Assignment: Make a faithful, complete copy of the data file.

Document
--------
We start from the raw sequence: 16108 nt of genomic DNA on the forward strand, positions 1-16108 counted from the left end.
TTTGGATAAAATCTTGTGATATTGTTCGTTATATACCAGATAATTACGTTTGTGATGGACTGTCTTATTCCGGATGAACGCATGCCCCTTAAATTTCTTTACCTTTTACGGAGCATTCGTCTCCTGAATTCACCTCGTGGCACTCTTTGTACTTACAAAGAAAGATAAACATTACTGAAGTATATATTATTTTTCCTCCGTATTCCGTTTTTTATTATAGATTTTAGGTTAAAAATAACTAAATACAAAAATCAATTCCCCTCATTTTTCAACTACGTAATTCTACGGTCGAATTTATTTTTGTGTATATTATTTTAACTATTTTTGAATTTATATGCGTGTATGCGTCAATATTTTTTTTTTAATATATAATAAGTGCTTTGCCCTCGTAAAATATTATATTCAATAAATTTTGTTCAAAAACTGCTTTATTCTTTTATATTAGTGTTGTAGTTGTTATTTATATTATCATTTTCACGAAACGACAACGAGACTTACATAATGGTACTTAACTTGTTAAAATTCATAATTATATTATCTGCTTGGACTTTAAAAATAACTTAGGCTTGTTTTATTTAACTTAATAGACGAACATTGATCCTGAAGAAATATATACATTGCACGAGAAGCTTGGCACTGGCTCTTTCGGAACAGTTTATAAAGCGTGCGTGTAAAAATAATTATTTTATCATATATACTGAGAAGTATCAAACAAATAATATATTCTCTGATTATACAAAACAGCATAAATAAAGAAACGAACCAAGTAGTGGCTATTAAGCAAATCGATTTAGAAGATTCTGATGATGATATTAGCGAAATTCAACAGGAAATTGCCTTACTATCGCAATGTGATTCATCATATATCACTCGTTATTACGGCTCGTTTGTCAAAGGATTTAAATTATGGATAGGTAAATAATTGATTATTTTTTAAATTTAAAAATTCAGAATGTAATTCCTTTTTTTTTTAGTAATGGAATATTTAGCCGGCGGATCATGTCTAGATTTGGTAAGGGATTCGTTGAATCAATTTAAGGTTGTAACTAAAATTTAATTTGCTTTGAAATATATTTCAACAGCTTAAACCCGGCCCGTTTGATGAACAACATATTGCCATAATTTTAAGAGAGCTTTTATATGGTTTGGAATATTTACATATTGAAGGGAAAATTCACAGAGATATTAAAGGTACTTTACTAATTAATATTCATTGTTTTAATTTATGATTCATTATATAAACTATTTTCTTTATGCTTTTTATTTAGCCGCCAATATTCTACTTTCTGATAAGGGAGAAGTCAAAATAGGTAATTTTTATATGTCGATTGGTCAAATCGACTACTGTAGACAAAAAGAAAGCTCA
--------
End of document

We start from the raw sequence: 16108 nt of genomic DNA on the forward strand, positions 1-16108 counted from the left end.
TTTGGATAAAATCTTGTGATATTGTTCGTTATATACCAGATAATTACGTTTGTGATGGACTGTCTTATTCCGGATGAACGCATGCCCCTTAAATTTCTTTACCTTTTACGGAGCATTCGTCTCCTGAATTCACCTCGTGGCACTCTTTGTACTTACAAAGAAAGATAAACATTACTGAAGTATATATTATTTTTCCTCCGTATTCCGTTTTTTATTATAGATTTTAGGTTAAAAATAACTAAATACAAAAATCAATTCCCCTCATTTTTCAACTACGTAATTCTACGGTCGAATTTATTTTTGTGTATATTATTTTAACTATTTTTGAATTTATATGCGTGTATGCGTCAATATTTTTTTTTTAATATATAATAAGTGCTTTGCCCTCGTAAAATATTATATTCAATAAATTTTGTTCAAAAACTGCTTTATTCTTTTATATTAGTGTTGTAGTTGTTATTTATATTATCATTTTCACGAAACGACAACGAGACTTACATAATGGTACTTAACTTGTTAAAATTCATAATTATATTATCTGCTTGGACTTTAAAAATAACTTAGGCTTGTTTTATTTAACTTAATAGACGAACATTGATCCTGAAGAAATATATACATTGCACGAGAAGCTTGGCACTGGCTCTTTCGGAACAGTTTATAAAGCGTGCGTGTAAAAATAATTATTTTATCATATATACTGAGAAGTATCAAACAAATAATATATTCTCTGATTATACAAAACAGCATAAATAAAGAAACGAACCAAGTAGTGGCTATTAAGCAAATCGATTTAGAAGATTCTGATGATGATATTAGCGAAATTCAACAGGAAATTGCCTTACTATCGCAATGTGATTCATCATATATCACTCGTTATTACGGCTCGTTTGTCAAAGGATTTAAATTATGGATAGGTAAATAATTGATTATTTTTTAAATTTAAAAATTCAGAATGTAATTCCTTTTTTTTTTAGTAATGGAATATTTAGCCGGCGGATCATGTCTAGATTTGGTAAGGGATTCGTTGAATCAATTTAAGGTTGTAACTAAAATTTAATTTGCTTTGAAATATATTTCAACAGCTTAAACCCGGCCCGTTTGATGAACAACATATTGCCATAATTTTAAGAGAGCTTTTATATGGTTTGGAATATTTACATATTGAAGGGAAAATTCACAGAGATATTAAAGGTACTTTACTAATTAATATTCATTGTTTTAATTTATGATTCATTATATAAACTATTTTCTTTATGCTTTTTATTTAGCCGCCAATATTCTACTTTCTGATAAGGGAGAAGTCAAAATAGGTAATTTTTATATGTCGATTGGTCAAATCGACTACTGTAGACAAAAAGAAAGCTCA